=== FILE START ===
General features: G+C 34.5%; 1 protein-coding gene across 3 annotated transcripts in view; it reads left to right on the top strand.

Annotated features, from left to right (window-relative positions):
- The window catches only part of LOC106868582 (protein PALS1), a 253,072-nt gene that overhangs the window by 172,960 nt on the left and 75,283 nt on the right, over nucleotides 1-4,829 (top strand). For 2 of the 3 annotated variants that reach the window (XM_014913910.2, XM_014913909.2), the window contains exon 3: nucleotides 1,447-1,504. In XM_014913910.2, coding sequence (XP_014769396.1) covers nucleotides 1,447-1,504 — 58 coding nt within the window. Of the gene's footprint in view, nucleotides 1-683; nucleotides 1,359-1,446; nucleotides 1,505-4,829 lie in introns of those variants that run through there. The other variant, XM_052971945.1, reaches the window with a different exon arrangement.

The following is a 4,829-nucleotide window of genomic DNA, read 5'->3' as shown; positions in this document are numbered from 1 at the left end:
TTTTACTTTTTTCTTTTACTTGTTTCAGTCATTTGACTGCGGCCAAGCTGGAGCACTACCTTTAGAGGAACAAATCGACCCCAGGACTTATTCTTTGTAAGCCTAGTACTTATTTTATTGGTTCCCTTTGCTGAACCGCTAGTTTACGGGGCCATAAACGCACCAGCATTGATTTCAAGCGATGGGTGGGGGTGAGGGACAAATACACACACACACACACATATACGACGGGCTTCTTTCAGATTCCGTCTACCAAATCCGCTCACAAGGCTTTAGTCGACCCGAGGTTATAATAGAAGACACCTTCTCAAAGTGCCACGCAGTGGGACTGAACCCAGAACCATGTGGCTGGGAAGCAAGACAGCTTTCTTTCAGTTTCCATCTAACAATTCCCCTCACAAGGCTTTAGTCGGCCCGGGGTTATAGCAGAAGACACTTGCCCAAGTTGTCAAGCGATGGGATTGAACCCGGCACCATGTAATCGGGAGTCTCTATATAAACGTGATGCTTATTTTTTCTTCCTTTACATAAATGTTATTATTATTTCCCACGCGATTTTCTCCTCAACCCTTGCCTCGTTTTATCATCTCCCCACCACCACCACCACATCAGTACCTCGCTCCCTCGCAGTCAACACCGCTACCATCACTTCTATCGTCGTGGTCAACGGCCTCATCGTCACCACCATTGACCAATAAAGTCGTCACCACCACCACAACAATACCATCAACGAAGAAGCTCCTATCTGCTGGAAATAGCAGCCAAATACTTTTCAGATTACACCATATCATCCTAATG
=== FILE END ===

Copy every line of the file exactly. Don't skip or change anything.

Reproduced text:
General features: G+C 34.5%; 1 protein-coding gene across 3 annotated transcripts in view; it reads left to right on the top strand.

Annotated features, from left to right (window-relative positions):
- The window catches only part of LOC106868582 (protein PALS1), a 253,072-nt gene that overhangs the window by 172,960 nt on the left and 75,283 nt on the right, over nucleotides 1-4,829 (top strand). For 2 of the 3 annotated variants that reach the window (XM_014913910.2, XM_014913909.2), the window contains exon 3: nucleotides 1,447-1,504. In XM_014913910.2, coding sequence (XP_014769396.1) covers nucleotides 1,447-1,504 — 58 coding nt within the window. Of the gene's footprint in view, nucleotides 1-683; nucleotides 1,359-1,446; nucleotides 1,505-4,829 lie in introns of those variants that run through there. The other variant, XM_052971945.1, reaches the window with a different exon arrangement.

The following is a 4,829-nucleotide window of genomic DNA, read 5'->3' as shown; positions in this document are numbered from 1 at the left end:
TTTTACTTTTTTCTTTTACTTGTTTCAGTCATTTGACTGCGGCCAAGCTGGAGCACTACCTTTAGAGGAACAAATCGACCCCAGGACTTATTCTTTGTAAGCCTAGTACTTATTTTATTGGTTCCCTTTGCTGAACCGCTAGTTTACGGGGCCATAAACGCACCAGCATTGATTTCAAGCGATGGGTGGGGGTGAGGGACAAATACACACACACACACACATATACGACGGGCTTCTTTCAGATTCCGTCTACCAAATCCGCTCACAAGGCTTTAGTCGACCCGAGGTTATAATAGAAGACACCTTCTCAAAGTGCCACGCAGTGGGACTGAACCCAGAACCATGTGGCTGGGAAGCAAGACAGCTTTCTTTCAGTTTCCATCTAACAATTCCCCTCACAAGGCTTTAGTCGGCCCGGGGTTATAGCAGAAGACACTTGCCCAAGTTGTCAAGCGATGGGATTGAACCCGGCACCATGTAATCGGGAGTCTCTATATAAACGTGATGCTTATTTTTTCTTCCTTTACATAAATGTTATTATTATTTCCCACGCGATTTTCTCCTCAACCCTTGCCTCGTTTTATCATCTCCCCACCACCACCACCACATCAGTACCTCGCTCCCTCGCAGTCAACACCGCTACCATCACTTCTATCGTCGTGGTCAACGGCCTCATCGTCACCACCATTGACCAATAAAGTCGTCACCACCACCACAACAATACCATCAACGAAGAAGCTCCTATCTGCTGGAAATAGCAGCCAAATACTTTTCAGATTACACCATATCATCCTAATG